Lunchbox Laboratory: Lab Coat Necessary

This micro-restaurant makes every variety of burger you can name, and many you can’t. Just beware the bottom bun.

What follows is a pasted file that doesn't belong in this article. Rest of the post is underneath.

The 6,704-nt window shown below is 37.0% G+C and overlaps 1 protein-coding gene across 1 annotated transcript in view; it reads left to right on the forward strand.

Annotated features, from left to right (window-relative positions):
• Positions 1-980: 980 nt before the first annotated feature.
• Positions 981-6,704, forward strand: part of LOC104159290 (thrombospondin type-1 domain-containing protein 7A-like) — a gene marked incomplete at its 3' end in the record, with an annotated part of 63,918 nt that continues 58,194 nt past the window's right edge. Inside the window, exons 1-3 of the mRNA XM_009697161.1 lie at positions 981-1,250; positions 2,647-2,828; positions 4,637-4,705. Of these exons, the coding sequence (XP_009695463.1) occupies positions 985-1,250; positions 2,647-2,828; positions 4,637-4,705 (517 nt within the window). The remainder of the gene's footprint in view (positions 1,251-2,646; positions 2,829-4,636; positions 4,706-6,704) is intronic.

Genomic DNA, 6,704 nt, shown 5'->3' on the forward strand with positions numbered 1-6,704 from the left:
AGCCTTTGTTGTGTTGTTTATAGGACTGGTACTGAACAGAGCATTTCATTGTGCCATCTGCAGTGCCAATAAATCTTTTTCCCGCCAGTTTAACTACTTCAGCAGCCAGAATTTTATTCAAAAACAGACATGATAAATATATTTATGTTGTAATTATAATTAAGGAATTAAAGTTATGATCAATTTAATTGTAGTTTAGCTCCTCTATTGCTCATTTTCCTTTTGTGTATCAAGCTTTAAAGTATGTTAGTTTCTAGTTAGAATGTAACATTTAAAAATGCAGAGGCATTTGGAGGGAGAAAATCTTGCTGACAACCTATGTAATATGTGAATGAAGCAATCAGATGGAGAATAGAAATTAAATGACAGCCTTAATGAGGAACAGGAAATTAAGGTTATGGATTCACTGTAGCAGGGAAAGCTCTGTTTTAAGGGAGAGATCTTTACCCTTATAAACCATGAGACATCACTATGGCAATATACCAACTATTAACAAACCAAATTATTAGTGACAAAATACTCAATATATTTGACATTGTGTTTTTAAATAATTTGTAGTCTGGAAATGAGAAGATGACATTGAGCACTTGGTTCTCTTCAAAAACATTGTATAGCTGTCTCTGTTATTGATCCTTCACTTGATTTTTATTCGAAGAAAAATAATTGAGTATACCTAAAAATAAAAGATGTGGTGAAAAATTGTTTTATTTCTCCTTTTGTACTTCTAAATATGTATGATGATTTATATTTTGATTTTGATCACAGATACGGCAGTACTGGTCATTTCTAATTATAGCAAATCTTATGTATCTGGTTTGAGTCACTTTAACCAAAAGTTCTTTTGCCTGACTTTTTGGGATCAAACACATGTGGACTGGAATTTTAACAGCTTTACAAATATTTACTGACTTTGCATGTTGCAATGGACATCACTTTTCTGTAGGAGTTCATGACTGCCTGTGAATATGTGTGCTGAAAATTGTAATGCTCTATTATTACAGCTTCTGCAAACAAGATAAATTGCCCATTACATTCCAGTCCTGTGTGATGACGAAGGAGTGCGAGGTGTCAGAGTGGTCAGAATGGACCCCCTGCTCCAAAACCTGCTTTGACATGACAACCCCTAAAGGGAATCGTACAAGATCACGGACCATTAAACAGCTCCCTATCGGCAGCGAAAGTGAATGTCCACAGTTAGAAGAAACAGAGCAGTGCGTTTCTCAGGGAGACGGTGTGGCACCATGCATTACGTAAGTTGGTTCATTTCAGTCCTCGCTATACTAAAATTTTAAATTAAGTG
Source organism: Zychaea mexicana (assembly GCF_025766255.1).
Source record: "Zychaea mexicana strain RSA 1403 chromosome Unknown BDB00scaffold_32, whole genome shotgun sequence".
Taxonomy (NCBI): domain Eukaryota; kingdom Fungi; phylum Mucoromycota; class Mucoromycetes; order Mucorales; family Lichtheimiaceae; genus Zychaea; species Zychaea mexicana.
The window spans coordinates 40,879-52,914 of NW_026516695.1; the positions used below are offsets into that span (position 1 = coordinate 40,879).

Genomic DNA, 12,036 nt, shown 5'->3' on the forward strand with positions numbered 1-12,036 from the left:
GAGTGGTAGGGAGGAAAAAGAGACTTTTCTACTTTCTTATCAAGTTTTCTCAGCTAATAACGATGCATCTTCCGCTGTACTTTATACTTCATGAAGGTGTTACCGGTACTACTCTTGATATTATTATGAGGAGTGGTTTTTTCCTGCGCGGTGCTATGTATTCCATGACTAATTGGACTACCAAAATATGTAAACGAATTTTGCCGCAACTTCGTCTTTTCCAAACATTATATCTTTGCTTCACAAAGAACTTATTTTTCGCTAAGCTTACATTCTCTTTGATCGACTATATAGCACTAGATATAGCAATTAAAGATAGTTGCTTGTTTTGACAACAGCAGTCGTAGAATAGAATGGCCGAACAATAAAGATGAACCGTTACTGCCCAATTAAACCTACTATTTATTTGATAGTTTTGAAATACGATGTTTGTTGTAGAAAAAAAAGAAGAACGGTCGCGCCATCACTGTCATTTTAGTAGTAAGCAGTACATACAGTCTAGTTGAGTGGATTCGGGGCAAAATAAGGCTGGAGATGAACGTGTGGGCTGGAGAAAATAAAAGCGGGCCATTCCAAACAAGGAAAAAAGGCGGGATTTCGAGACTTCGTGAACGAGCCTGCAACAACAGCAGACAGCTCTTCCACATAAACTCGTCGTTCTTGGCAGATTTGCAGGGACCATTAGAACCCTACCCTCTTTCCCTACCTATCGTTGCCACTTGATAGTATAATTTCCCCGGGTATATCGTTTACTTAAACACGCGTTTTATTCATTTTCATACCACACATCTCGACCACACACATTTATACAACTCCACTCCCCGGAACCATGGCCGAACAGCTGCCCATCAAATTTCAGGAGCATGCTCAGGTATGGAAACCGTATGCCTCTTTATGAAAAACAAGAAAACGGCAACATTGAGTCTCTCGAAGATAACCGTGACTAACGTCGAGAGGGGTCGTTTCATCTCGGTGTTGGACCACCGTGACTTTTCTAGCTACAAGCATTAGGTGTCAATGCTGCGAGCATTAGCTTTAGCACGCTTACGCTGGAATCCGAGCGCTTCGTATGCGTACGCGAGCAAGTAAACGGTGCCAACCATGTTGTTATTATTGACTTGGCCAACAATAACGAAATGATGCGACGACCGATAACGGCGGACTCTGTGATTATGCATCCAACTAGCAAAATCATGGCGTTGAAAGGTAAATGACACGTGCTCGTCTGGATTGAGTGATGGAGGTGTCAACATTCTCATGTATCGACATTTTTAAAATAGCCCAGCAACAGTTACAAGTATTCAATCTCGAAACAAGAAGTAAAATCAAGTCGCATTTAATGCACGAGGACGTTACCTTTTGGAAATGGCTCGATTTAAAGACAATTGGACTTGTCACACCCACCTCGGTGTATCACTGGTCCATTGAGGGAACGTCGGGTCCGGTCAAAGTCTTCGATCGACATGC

Opening the door to Ballard's Lunchbox Laboratory, I spotted my lunch date just on the other side, huddling back from the burger line, staring at the room as if she were a rabbit and it were a pair of 60-mile-an-hour headlights. "It's a little . . . overwhelming," she explained.At first, I thought she meant the décor: In terms of square footage, there isn't much to the 15th Avenue burger shack—just a slim row of tables against the front windows and a tiny back kitchen, with little room between—but there's sure a lot to look at. Every surface is studded with metal lunchboxes from obscure television shows, vintage signs, and more tchotchkes than my grandmother ever owned—a gen-X version of the old rusty-farm-tool décor espoused by family-friendly restaurants of the 1970s. Had I encountered Lunchbox Laboratory in my days of collecting macrame patterns and Tammy Faye Bakker memorabilia, I'd have hyperventilated so hard my brain would have overoxygenated and shut down before I ever looked at the menu board.But that menu board, the size of a ping-pong table, stretching from shoulder height to the ceiling and dividing the "dining room" from the "kitchen," was the obstacle my friend was referring to. Covered in writing, it's the Lunchbox Laboratory burger-creation toolkit: At publication time, the lab offered six patties, 14 cheeses, 14 sauces, five extra toppings, six sides, and four varieties of salt. That's not to mention the two additional boards around the corner, one advertising the daily chef's specials and one listing a couple dozen flavors of shakes.Since there's only the width of a 747 aisle separating burger aspirants from a tetanus incident with a rusty lunchbox or an intimate encounter with the person seated behind you, you have to stand very still and lean back to study the menu, as if you were at the base of the Space Needle trying to spot a friend waving at you from the SkyCity lounge. Meanwhile, chef Scott Simpson and his line cook are calling orders to each other on the side of the board, co-owner Allegra Waggener is brushing past you to deliver plates and pressing you for your order, and you can smell the fact that a lunch rush is going to hit in five minutes.That kind of overwhelming.Nevertheless, Lunchbox Laboratory is a prime example of Seattle's exciting new batch of microrestaurants. Men and women with three- and four-star culinary training, who a decade ago would have been plotting their own Marco's Supper Club or Brasa, are now opening smaller and smaller places—both physically modest bistros like Dinette or Sitka & Spruce, and even more tightly focused microrestaurants: farmers market stands; Skillet Street Bistro's mobile kitchen; Capitol Hill's minuscule Taco Gringos; and a goor-may burger joint like Lunchbox Laboratory.Not a few people bitch about how precious and pricey these microrestaurants are—for example, a burger meal at the Lab will set you back three times as much as one at Dick's—but the reason I love this trend is that it democratizes "fine dining," scuttling the kind of hierarchy that decrees that one-star restaurants (charging one-star prices) only produce one-star food. Sure, Simpson's "just" making burgers, but he wants to make the most incredible burgers you've ever ordered. The other reason I get excited about microrestaurants is that many of the most amazing dishes I've eaten outside the United States have been cooked on propane burners set up on a sidewalk, sold to me by someone whose livelihood was to make one dish and one dish alone, perfecting the knack until it came to them as unconsciously, and as surely, as walking up a flight of steps.Simpson's story of how he came to open his burger joint is a hand-to-mouth telenovela. Making his reputation at Blue Onion Bistro, where his mac 'n' cheese got him some national attention (he recreates the feat at Lunchbox Lab, served as one of the sides), Simpson moved up to the experimental Capitol Hill bistro Fork, which opened in 2006. The stress of running the place did him in: As the local rags have chronicled, when Fork closed after just a few months, Simpson shut himself in his house, gained a few hundred pounds, sought stomach-bypass surgery in Mexico, and ended up with life-threatening complications. He recovered both physically and mentally, fell in love (with his now-fiancée Waggener), refurbished an old burger stand himself, and returned to making imaginative comfort food.I do think Lunchbox Laboratory needs to make a lot of tweaks to its formula—and stop terrifying first-timers—but I also think Simpson's got the chops and the creativity to accomplish them. Even the difference between my first sandwich and my third was revolutionary. On that first visit, I blanked at the sight of too many choices and went with the "almost reuben" listed on his daily specials board: a corned-beef patty served with "baconized sauerkraut" (have two sweeter words ever joined the English language?) and million-island dressing. Neither the chef nor I had thought through the fact that ground-up corned beef won't actually hold together in a patty, nor that the combination of bacon fat, sauerkraut juices, and mayonnaise-based dressing would saturate the bottom bun, making it fall apart and slick my hand with a thick layer of grease every time I tried to pick it up. It was disgusting. Had my date's buffalo burger with blue cheese, bacon, and caramelized onions not been obscenely tasty, I might never have gone back.But her burger was great, and so I did come back a few more times, sampling everything from a lamb burger with feta and olive spread (a little overcooked, but supremely flavorful) to a falafel sandwich with goat cheese. There wasn't a topping I didn't warm to, from the balsamic-hoisin sauce to the roasted pepper mix. And my final sandwich turned out pitch-perfect: A "dork" (duck-pork) burger, cooked a moist and pink-centered medium, tasted like a mullet looks—poultry business in front, pork-fat party in the back—and the chef had spooned over just the right amount of sweetly caramelized onions and garlic-sesame sauce to augment its flavors, not to drown the meat in its own fixings.And did I mention that the food looks great? All the burgers are served in brightly colored, high-lipped ceramic oval trays lined with paper, and if you order fries on the side, they arrive in a silvery bowl. Each burger comes with pale-green romaine leaves, tomato slices, red onion, and a quarter of a crisp, sour pickle. The shakes are served in pint-sized lab flasks topped with a big rosette of whipped cream.Simpson's also using top-notch ingredients. He sources his meat from all over the West Coast and grinds it in-house; at a proper 17 to 19 percent fat, even the plainest all-beef burger stays moist and loosely packed. His Essential Bakery buns are soft, lightly glossy, and the perfect size—not those crusty baguettes or ciabatta rolls that too many high-end burger places scratch up your mouth with.Nonetheless, in the spirit of LL's lengthy menu, I have a list of my own, offering some suggestions for improvement:1. Change the lettuce. This may sound OCD, but when we're talking about $10 burgers, every element counts. Romaine has a firm center rib, and no matter how I tried placing them the leaves wouldn't stack under the bun and kept sliding out as I ate, taking gloops of sauce and sometimes the entire bun with them. Butter or read leaf would work better.2. Drain the burger better before putting it on the bun. Higher-fat meats taste so much better, but LL pan-fries the patties instead of grilling them, so the juices don't drip away and instead tend to soak through the bottom bun. Alternatively, they could hand out Wet-Naps.3. After three or four beers, everyone loves deep-fried Tater Tots, but when I finally ate them sober for the first time in my life at the Lab, I realized they're oil bombs inside because the shredded-potato nuggets are engineered to be baked. Also, there's no point foofing up perfectly crusty fries with smoked tea salt or bacon salt, because their oh-so-creative flavors never come through.4. Give us easier access to the menu. Why not print up slips of paper listing all the burger choices, so people could check off the ones they wanted free of pressure? Or even post a copy of the full burger-creation toolkit on the front door so diners have time to study it first and make up their minds? Waggener's own advice to the uninitiated, which I heard her calling out to a bewildered customer one day, is either to start basic or pick a daily special and leave the experimenting to the chef.jkauffman@seattleweekly.com